For those getting the test, a process called polymerase chain reaction, or PCR, it will start with a nose swab, said Dr. J. Kristie Johnson, an assistant professor and associate director of clinical microbiology at th medical school's department of pathology.
In the lab, nucleic acids are separated from cells on the swab. They are mixed with reagents designed to bring about a reaction, and the resulting acids bind into beads that are read by the machine as types of viruses. The machine at Maryland is made by Luminex, though other companies have similar technology.
"Under the current method, we look at cells to see if they are infected with virus under a microscope, but it can take days for the cells to be damaged by viruses — 48 hours to 14 days," Johnson said. "This one reaction is a lot quicker. We can run it every day or even more often if we have samples."
That will help doctors needing more information, which they can't always get from the state lab. The mission of the public lab is surveillance and not diagnosing patients, said Naomi Barker, a developmental laboratory scientist at the state Department of Health and Mental Hygiene.
She said time and costs are factors. Tests cost from under $100 to $200 per specimen, depending on how many samples are tested at once.
Initially, when the multivirus test was FDA-approved, Barker thought all hospitals would get the technology. But it soon became clear the expense and need for expertise in using it would be limiting.
During last flu season, officials first tested a limited number of specimens that came in from hospitals participating in the state's surveillance program only for flu. And they were only from very sick patients and those who died — about 6,000 last year and "only the tip of the iceberg," she said. The multivirus tests were saved to identify other outbreaks.
"We wanted to know what was circulating in the community; we weren't trying to treat people," Barker said. "[University of Maryland] won't be able to test everyone either; they will need to choose their criteria carefully. ... There is potential for good public health impacts. We're hopeful for them."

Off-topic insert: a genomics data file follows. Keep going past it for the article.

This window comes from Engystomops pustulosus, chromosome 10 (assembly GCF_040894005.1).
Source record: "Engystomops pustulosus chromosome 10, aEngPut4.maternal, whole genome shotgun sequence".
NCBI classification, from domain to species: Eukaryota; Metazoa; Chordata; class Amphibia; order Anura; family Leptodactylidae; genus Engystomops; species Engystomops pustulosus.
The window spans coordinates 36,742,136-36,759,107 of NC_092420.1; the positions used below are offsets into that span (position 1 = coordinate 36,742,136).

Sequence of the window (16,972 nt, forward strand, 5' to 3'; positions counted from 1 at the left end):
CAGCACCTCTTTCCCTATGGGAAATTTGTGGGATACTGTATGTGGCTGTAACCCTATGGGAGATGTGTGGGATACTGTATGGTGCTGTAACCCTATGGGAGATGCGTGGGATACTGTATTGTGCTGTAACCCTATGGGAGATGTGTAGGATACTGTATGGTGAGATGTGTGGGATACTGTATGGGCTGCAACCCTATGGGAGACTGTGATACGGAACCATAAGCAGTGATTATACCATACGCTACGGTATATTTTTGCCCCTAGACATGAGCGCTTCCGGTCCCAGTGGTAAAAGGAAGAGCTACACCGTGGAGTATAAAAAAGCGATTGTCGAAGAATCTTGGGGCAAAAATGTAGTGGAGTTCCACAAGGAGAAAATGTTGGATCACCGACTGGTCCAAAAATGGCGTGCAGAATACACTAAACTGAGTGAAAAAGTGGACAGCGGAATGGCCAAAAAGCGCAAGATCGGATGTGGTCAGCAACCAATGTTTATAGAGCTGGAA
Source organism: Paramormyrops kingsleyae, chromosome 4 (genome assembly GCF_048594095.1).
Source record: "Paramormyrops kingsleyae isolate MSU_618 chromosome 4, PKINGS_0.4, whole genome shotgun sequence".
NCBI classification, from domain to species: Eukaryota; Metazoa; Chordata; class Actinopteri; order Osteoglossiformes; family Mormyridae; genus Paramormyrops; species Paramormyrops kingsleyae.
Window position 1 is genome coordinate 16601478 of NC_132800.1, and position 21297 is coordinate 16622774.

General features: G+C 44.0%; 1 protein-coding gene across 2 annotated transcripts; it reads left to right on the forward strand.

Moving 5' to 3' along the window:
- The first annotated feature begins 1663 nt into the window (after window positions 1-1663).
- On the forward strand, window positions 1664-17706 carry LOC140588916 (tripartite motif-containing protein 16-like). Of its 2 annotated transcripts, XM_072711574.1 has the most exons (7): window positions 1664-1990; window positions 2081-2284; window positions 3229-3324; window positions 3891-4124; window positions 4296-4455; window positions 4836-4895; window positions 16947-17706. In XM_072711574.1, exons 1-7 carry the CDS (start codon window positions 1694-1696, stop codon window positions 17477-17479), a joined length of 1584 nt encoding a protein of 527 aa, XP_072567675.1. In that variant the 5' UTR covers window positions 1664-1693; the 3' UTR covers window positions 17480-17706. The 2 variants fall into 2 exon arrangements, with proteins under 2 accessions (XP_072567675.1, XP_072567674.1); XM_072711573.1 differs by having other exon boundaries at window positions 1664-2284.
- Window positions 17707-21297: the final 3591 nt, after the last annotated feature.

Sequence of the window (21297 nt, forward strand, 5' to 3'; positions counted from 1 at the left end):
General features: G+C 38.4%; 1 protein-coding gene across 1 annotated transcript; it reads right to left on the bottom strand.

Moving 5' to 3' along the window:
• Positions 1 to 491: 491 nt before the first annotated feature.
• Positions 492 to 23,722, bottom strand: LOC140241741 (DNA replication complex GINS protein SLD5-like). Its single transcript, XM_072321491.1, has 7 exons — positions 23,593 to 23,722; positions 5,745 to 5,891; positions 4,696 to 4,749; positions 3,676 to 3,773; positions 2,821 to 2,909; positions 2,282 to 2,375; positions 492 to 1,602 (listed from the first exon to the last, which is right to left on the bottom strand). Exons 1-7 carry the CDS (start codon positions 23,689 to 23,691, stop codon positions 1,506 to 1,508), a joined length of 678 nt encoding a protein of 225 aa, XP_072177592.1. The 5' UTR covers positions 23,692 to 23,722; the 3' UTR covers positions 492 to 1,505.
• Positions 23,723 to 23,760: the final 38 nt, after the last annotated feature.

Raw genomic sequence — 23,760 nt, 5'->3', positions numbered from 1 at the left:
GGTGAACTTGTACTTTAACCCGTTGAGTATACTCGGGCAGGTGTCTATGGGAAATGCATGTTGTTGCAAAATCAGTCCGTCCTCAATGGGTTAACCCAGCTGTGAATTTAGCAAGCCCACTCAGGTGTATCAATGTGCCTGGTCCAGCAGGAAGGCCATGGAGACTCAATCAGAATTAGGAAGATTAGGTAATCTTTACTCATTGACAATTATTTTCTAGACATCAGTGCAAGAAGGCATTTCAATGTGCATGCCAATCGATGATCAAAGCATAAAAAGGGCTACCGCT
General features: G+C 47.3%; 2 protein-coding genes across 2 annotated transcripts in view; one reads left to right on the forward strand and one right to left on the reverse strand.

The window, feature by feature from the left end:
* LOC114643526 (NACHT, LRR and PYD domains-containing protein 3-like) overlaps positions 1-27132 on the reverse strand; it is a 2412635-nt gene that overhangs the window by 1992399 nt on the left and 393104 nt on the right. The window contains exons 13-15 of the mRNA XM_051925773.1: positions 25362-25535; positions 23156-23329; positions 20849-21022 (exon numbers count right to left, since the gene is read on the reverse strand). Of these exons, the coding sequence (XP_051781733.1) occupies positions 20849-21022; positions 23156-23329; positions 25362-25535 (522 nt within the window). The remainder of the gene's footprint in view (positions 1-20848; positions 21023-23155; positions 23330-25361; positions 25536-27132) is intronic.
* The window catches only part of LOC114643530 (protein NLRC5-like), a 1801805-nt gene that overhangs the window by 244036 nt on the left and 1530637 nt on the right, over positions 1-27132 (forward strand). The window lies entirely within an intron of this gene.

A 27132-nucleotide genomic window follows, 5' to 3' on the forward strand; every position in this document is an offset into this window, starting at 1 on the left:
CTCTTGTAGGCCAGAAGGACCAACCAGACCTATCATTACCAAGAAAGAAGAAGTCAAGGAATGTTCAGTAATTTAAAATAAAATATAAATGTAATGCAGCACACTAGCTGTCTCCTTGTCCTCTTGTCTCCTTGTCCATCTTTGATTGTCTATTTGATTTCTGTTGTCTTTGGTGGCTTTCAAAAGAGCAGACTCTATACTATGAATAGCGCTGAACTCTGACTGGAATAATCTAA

Other leaders at the Department of Health and Mental Hygiene say they'll be watching. As will Dr. Alexandra Valsamakis, director of clinical virology and molecular biology at Johns Hopkins Hopsital's ' department of pathology. She spent five months last year determining how Hopkins could use the technology. There was much discussion with the doctors about whom to test.
Now, Hopkins uses the multivirus test only on those at risk of severe respiratory disease because of impaired immune systems, such as those with cancer or HIV, in intensive care or pregnant. The lab offers the test six days a week during the colder months, when respiratory disease is most common, and three days a week at other times.
"We spent months refining this," Valsamakis said. "If [Maryland] can figure out how to make it work operationally regionwide or statewide, it would be great. They won't be able to throw the switch for all pediatric patients, but if they manage to get that gray zone or those critically ill, and they can do quickly, it'll be a great clinical service."
At Maryland, the goal is to run the machine once a day with potentially dozens of patients' specimens, according to Johnson. In colder months, or as need rises, the frequency would rise.
The costs aren't clear, but the hospital hopes to collect some insurance reimbursements for the test. For now, it isn't likely to be a moneymaker for the University of Maryland, which already serves as a safety net for those who can't pay for care, the doctors said.
Effective treatment of sick kids remains the goal, for the doctors and the Belskys.
"If we save one life," said Brenda Belsky, "it'll be worth it."